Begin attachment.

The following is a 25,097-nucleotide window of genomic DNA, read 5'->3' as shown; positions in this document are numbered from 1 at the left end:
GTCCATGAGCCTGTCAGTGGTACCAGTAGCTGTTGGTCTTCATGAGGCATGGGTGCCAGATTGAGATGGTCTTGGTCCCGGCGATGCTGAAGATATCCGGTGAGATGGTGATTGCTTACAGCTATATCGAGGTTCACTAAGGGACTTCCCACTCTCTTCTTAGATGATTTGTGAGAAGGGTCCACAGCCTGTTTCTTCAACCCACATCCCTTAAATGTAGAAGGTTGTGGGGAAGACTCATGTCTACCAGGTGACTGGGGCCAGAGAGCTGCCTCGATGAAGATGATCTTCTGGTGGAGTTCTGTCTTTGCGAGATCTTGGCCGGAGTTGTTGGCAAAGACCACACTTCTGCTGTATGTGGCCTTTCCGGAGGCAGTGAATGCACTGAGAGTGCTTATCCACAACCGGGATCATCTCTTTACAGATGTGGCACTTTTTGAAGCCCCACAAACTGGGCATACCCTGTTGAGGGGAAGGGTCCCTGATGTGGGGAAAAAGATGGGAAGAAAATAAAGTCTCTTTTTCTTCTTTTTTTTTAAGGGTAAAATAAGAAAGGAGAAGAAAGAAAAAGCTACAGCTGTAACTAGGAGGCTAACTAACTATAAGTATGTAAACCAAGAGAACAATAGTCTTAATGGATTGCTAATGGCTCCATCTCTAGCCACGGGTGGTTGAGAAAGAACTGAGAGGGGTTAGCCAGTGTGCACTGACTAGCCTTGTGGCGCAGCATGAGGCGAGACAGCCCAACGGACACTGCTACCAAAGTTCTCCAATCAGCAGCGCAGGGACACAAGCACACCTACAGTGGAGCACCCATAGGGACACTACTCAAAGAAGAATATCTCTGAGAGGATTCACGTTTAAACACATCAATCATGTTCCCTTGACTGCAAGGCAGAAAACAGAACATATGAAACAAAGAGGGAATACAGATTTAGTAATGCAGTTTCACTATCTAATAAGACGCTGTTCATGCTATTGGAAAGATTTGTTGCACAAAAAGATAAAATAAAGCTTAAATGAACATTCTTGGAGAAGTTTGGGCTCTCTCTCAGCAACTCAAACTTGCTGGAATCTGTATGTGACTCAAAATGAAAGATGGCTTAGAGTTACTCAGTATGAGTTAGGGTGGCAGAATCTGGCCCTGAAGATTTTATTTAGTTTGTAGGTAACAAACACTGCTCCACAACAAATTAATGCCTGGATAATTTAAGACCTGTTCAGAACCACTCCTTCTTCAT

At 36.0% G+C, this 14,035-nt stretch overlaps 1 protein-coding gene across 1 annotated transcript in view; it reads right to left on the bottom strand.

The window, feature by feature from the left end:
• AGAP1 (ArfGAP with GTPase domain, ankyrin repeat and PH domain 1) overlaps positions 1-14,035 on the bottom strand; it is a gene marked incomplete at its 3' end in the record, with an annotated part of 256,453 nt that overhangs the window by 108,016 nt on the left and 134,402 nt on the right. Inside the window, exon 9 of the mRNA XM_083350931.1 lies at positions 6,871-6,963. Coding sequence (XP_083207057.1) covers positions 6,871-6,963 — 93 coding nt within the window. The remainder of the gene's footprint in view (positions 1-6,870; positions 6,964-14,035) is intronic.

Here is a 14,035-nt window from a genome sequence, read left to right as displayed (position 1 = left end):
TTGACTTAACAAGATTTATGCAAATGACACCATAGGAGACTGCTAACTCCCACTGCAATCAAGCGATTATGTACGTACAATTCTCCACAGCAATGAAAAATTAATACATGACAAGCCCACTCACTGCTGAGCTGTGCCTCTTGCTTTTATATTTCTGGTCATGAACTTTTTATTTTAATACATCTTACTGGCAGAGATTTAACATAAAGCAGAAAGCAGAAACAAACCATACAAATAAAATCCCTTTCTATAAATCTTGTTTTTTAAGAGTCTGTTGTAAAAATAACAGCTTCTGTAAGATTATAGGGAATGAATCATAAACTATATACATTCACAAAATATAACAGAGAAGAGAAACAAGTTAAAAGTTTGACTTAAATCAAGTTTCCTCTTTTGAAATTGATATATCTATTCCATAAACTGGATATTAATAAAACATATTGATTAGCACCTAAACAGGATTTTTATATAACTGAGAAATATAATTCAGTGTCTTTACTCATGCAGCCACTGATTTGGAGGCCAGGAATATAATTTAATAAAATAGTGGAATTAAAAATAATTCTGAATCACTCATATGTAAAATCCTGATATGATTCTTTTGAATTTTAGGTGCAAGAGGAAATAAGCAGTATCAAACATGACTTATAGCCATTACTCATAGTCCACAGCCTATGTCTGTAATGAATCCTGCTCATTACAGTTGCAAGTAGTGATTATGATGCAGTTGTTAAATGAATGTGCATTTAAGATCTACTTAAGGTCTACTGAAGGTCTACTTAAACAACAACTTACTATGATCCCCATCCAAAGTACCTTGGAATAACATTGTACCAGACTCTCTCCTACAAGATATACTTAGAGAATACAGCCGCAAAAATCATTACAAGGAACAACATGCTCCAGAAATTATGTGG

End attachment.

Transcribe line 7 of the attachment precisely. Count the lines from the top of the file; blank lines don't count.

TTGACTTAACAAGATTTATGCAAATGACACCATAGGAGACTGCTAACTCCCACTGCAATCAAGCGATTATGTACGTACAATTCTCCACAGCAATGAAAAATTAATACATGACAAGCCCACTCACTGCTGAGCTGTGCCTCTTGCTTTTATATTTCTGGTCATGAACTTTTTATTTTAATACATCTTACTGGCAGAGATTTAACATAAAGCAGAAAGCAGAAACAAACCATACAAATAAAATCCCTTTCTATAAATCTTGTTTTTTAAGAGTCTGTTGTAAAAATAACAGCTTCTGTAAGATTATAGGGAATGAATCATAAACTATATACATTCACAAAATATAACAGAGAAGAGAAACAAGTTAAAAGTTTGACTTAAATCAAGTTTCCTCTTTTGAAATTGATATATCTATTCCATAAACTGGATATTAATAAAACATATTGATTAGCACCTAAACAGGATTTTTATATAACTGAGAAATATAATTCAGTGTCTTTACTCATGCAGCCACTGATTTGGAGGCCAGGAATATAATTTAATAAAATAGTGGAATTAAAAATAATTCTGAATCACTCATATGTAAAATCCTGATATGATTCTTTTGAATTTTAGGTGCAAGAGGAAATAAGCAGTATCAAACATGACTTATAGCCATTACTCATAGTCCACAGCCTATGTCTGTAATGAATCCTGCTCATTACAGTTGCAAGTAGTGATTATGATGCAGTTGTTAAATGAATGTGCATTTAAGATCTACTTAAGGTCTACTGAAGGTCTACTTAAACAACAACTTACTATGATCCCCATCCAAAGTACCTTGGAATAACATTGTACCAGACTCTCTCCTACAAGATATACTTAGAGAATACAGCCGCAAAAATCATTACAAGGAACAACATGCTCCAGAAATTATGTGG